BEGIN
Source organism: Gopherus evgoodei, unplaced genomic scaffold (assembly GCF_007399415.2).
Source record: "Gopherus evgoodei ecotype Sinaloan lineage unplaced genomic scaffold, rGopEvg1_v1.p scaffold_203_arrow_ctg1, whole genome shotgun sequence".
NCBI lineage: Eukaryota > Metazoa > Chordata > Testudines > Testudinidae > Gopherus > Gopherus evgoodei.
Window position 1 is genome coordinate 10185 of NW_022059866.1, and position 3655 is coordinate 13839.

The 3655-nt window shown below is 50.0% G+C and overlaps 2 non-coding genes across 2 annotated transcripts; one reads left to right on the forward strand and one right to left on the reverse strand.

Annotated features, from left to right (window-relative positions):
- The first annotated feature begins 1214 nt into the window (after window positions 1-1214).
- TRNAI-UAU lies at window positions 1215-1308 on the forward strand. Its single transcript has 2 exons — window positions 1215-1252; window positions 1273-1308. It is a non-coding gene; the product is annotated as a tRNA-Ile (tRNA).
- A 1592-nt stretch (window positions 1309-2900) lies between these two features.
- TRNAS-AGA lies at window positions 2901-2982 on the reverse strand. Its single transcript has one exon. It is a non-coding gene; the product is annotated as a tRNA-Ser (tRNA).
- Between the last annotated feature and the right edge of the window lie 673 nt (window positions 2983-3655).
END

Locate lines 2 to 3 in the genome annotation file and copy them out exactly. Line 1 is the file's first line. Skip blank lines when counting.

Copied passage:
Source record: "Gopherus evgoodei ecotype Sinaloan lineage unplaced genomic scaffold, rGopEvg1_v1.p scaffold_203_arrow_ctg1, whole genome shotgun sequence".
NCBI lineage: Eukaryota > Metazoa > Chordata > Testudines > Testudinidae > Gopherus > Gopherus evgoodei.